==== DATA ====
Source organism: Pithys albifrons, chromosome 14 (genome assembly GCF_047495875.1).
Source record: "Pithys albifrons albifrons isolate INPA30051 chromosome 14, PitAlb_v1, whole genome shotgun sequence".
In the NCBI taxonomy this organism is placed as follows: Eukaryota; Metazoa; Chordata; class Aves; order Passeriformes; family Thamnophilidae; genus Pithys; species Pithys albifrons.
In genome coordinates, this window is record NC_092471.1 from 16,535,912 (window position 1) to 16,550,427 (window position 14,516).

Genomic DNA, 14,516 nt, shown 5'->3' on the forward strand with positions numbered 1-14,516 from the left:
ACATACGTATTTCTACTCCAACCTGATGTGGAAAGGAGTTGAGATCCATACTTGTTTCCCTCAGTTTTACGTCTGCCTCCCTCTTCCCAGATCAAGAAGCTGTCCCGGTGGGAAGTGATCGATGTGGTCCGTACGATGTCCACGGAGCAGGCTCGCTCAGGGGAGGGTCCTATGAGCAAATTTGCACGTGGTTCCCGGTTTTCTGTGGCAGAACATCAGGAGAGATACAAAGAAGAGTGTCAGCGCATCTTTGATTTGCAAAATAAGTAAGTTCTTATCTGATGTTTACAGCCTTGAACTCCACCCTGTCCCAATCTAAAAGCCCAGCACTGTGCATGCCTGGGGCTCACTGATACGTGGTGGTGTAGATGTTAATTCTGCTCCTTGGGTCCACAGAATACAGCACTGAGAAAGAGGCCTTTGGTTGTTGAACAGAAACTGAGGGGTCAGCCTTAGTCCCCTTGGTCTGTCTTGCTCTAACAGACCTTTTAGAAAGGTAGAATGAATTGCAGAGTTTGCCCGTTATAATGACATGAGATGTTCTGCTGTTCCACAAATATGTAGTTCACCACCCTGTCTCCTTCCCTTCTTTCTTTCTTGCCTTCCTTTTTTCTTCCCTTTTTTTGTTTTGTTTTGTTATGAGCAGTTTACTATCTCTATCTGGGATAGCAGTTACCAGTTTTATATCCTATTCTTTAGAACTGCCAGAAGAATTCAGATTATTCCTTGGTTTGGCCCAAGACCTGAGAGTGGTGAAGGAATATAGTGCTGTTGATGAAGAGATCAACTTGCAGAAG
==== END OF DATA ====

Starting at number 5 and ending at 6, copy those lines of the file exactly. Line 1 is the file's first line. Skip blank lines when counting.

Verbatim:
Genomic DNA, 14,516 nt, shown 5'->3' on the forward strand with positions numbered 1-14,516 from the left:
ACATACGTATTTCTACTCCAACCTGATGTGGAAAGGAGTTGAGATCCATACTTGTTTCCCTCAGTTTTACGTCTGCCTCCCTCTTCCCAGATCAAGAAGCTGTCCCGGTGGGAAGTGATCGATGTGGTCCGTACGATGTCCACGGAGCAGGCTCGCTCAGGGGAGGGTCCTATGAGCAAATTTGCACGTGGTTCCCGGTTTTCTGTGGCAGAACATCAGGAGAGATACAAAGAAGAGTGTCAGCGCATCTTTGATTTGCAAAATAAGTAAGTTCTTATCTGATGTTTACAGCCTTGAACTCCACCCTGTCCCAATCTAAAAGCCCAGCACTGTGCATGCCTGGGGCTCACTGATACGTGGTGGTGTAGATGTTAATTCTGCTCCTTGGGTCCACAGAATACAGCACTGAGAAAGAGGCCTTTGGTTGTTGAACAGAAACTGAGGGGTCAGCCTTAGTCCCCTTGGTCTGTCTTGCTCTAACAGACCTTTTAGAAAGGTAGAATGAATTGCAGAGTTTGCCCGTTATAATGACATGAGATGTTCTGCTGTTCCACAAATATGTAGTTCACCACCCTGTCTCCTTCCCTTCTTTCTTTCTTGCCTTCCTTTTTTCTTCCCTTTTTTTGTTTTGTTTTGTTATGAGCAGTTTACTATCTCTATCTGGGATAGCAGTTACCAGTTTTATATCCTATTCTTTAGAACTGCCAGAAGAATTCAGATTATTCCTTGGTTTGGCCCAAGACCTGAGAGTGGTGAAGGAATATAGTGCTGTTGATGAAGAGATCAACTTGCAGAAG